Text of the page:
Dimitris Tsiklis performing in The Rose Tattoo by Tennessee Williams at the Karolos Koun Art Theater. Photo: Courtesy of Dimitris Tsiklis
ATHENS – Despite his young age, Dimitris Tsiklis already has many quality credits on his résumé, in the theater and on television. Immediately after graduating from the Delos-Dimitra Hatoupi Drama School in 2018, he participated in many theatrical performances, including The Tragedy of King Richard III by William Shakespeare, directed by Christos Theodoridis, as part of the Athos Festival and Epidaurus, and “I Am Dying like a Country” by Dimitris Dimitriadis, directed by Roula Pateraki at the Municipal Theater of Piraeus. He has appeared on television in ERT’s H Zoi en Tafo (‘Life in the Tomb’) and in Mega’s Klemmena Oneira (‘Stolen Dreams’).
However, TV audiences have gotten to know him even better and love him through his role in the extremely popular series Agries Melisses (‘Wild Bees’), where he plays Lefteris Megaritis, son of Akilas. Through this difficult and demanding role, the young actor continues to reveal his great talent and acting ability in each episode. He spoke to The National Herald about his work and upcoming projects.
TNH: When and how did your journey in acting begin?
Dimitris Tsiklis: I caught the acting “bug” in childhood with the seatbelt on in the backseat of my father’s car. I was always looking outside, never inside. It was a pole of attraction for me. It was pulling me with an incredible force. I was watching as we passed the houses one after the other on the road. I imagined the lives of all those strangers living inside. I was transforming into a whole family. I was the father, the mother, the son, but also the daughter. I wanted to live everything, everyone’s lives, under any different existing conditions. I discovered that I was both the perpetrator and the victim, the sinner, but also the saint.
TNH: The TV audience has gotten to know you better this year through your role in Antenna’s popular series Agries Melisses. How do you deal with so much publicity? What changes has it brought to your life?
DT: I am very happy when I talk to people and we get to know each other through my work. Socialization and communication are among the key elements that I love and enjoy. Yet recognition has never been an end in and of itself for me. I do not put much stock in it. It is so ephemeral. I insist on the essentials and continue to function normally.
TNH: How does the TV role Lefteris Megaritis compare with Dimitris Tsiklis and what is the difference?
DT: I have several differences with Lefteris, mainly the fact that I have learned to claim my place in the world and to stand up for myself. The casting, however, was very apt. There are points where we converge: Kindness and purity, depending on the sense of justice that characterizes me, unite me deeply with Lefteris. Like the feeling of freedom. Lefteris is like his name: Free. A creature with deep worries and dreams, who believes in the power of art in terms of changing society and man.
TNH: In addition to acting, your roles often require dancing and singing. You respond to everything with great success. We call that “a triple threat,” what would you call it?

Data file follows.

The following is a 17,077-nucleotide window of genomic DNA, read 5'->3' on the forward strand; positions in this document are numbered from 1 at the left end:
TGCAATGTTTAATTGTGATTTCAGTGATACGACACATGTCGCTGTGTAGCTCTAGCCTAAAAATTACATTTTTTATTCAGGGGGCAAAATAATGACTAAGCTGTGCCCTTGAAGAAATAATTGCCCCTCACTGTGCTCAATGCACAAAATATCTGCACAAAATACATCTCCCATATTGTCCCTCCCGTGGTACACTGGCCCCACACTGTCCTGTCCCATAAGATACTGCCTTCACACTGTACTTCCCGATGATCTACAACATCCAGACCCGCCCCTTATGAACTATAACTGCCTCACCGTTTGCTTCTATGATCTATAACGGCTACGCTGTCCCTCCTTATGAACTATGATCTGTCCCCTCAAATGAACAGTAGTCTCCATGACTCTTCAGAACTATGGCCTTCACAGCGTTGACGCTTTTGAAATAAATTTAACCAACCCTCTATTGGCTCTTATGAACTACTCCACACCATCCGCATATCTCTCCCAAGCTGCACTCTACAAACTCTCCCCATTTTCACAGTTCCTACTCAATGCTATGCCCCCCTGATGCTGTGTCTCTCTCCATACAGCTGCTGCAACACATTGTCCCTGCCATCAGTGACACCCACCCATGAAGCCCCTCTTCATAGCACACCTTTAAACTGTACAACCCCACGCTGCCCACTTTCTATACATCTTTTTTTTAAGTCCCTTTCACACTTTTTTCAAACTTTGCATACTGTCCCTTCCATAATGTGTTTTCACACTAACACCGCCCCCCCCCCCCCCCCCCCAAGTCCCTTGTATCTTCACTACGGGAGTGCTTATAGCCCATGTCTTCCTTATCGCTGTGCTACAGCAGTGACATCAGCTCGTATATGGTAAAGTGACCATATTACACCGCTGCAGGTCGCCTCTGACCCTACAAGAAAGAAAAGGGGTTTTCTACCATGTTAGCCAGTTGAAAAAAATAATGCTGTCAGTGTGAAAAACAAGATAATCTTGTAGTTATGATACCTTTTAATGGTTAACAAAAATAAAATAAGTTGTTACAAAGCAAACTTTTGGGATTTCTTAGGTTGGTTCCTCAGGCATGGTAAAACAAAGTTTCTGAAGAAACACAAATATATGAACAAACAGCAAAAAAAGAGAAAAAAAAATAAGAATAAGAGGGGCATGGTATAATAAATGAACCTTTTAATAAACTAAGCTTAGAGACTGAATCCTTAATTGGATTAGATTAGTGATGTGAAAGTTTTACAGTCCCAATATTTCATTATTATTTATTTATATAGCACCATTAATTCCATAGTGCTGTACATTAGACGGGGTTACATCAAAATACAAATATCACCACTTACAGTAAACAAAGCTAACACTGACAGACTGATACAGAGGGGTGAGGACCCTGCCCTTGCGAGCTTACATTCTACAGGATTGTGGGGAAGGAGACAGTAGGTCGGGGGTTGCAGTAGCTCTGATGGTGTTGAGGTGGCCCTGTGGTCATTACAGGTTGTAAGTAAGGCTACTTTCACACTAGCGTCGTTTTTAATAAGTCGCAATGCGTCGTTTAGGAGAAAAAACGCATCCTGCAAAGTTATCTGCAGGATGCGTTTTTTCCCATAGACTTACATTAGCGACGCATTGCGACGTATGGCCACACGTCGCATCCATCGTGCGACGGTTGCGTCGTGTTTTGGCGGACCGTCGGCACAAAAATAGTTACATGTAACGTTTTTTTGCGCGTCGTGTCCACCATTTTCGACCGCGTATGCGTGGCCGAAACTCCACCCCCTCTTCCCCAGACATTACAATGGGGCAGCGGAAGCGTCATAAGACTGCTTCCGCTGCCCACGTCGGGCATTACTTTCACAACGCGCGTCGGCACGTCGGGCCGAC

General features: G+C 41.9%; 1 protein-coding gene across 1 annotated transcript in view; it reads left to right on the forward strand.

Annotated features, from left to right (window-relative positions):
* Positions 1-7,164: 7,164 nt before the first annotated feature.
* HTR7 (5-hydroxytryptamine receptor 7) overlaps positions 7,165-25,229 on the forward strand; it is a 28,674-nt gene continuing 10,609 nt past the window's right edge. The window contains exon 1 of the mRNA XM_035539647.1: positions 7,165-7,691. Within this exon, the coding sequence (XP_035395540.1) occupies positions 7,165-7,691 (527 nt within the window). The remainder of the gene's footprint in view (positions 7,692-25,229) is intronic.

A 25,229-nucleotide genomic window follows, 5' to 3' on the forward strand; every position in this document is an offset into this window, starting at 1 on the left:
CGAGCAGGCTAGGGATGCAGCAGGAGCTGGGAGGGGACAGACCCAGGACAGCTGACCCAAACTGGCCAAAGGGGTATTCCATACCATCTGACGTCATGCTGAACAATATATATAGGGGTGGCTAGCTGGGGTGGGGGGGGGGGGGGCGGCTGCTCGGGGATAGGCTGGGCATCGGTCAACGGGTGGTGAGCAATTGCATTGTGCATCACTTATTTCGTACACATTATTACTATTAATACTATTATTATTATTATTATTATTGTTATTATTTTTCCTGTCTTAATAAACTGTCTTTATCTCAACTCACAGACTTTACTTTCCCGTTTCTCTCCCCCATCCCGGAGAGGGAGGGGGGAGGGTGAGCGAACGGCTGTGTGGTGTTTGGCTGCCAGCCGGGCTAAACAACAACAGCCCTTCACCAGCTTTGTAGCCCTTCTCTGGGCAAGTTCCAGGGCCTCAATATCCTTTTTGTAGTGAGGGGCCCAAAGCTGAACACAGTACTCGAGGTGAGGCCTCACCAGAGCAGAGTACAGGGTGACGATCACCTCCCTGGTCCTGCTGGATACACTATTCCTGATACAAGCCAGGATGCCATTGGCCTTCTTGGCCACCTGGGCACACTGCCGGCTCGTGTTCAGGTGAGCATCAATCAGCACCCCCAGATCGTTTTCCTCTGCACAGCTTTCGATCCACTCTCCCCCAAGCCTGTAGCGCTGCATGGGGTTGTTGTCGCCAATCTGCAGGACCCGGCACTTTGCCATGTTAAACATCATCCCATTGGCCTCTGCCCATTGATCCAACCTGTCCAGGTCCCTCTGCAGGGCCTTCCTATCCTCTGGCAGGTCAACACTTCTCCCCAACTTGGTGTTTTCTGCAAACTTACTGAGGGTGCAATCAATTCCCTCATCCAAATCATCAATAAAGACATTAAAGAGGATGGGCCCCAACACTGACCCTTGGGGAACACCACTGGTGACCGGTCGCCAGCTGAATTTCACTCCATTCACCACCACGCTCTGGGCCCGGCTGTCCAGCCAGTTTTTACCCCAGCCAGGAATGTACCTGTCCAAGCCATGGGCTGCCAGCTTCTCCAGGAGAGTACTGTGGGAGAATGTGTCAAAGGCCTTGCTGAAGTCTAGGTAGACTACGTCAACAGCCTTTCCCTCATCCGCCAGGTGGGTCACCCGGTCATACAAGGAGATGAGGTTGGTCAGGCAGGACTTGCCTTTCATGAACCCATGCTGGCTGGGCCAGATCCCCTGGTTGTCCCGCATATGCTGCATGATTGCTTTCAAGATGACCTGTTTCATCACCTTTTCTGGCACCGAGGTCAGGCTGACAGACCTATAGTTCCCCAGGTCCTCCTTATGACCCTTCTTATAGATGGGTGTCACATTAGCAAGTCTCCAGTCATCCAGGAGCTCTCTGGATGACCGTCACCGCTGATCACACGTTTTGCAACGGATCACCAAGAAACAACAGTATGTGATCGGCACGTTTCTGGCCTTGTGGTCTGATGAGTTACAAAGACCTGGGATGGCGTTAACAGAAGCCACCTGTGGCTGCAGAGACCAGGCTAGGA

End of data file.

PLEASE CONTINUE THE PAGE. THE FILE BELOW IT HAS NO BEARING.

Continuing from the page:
DT: I call it effort and hard work. For me, this is the way. When you do not rest, when you ask questions, when you try to develop each of your tools and open new personal dimensions, only then are you good at what you do. If you give yourself completely.
TNH: What are your future plans?
DT: We continue relentlessly with the Agries Melisses from Monday to Thursday, on ANT1. At the same time, we are also continuing, online, the performance of Such a Beautiful and Just Case: Haiti / Greece / 1821 at the Alternative Stage of the Greek National Opera (GNO). A commission of the GNO Alternative Stage for the bicentennial of 1821, the original musical performance is inspired by the historical event of 120 Haitian volunteers who started 200 years ago on a long journey to fight alongside the Greeks, bringing 25 tons of coffee for financial support. Konstantinos Chatzis, based on the idea of Stella Papakonstantinou, wrote and directs an evocative, atmospheric and poetic performance. Words and phrases of important texts are uniquely intertwined with compositions by Franz Liszt and George Koumentakis, traditional Haitian songs and vocal improvisations. You can enjoy it online, for free, on GNO TV.
Also, we expect to leave again, in the spring, for the next stops of our tour abroad with the play Phaedra, based on texts by Euripides, Seneca and Racine. With Manos Karatzogiannis directing and a wonderful group of actors, we transfer the poetry that started from Euripides in 428 BC to Europe in 2022.
Finally, Emilia Kanareli’s film Arranged Life, Unplanned Dreams travels to various festivals around the world. From Paris to Los Angeles and back to Amsterdam, we tell the story of an Egyptian fisherman in northern Evia and his association with a Greek woman. By addressing the issue of immigration, we prove that love can transcend any class inequality, nationality or religion.
CANNES, France — It's taken a lot of time and a good deal of yearning for Australian director George Miller to make "Three Thousand Years of Longing, " his long-awaited follow-up to "Mad Max: Fury Road.
PHILADELPHIA – The Federation of Hellenic Societies of Philadelphia and Greater Delaware Valley announced that the Evzones, the Presidential Guard of Greece will be participating in the Philadelphia Greek Independence Day Parade on March 20.
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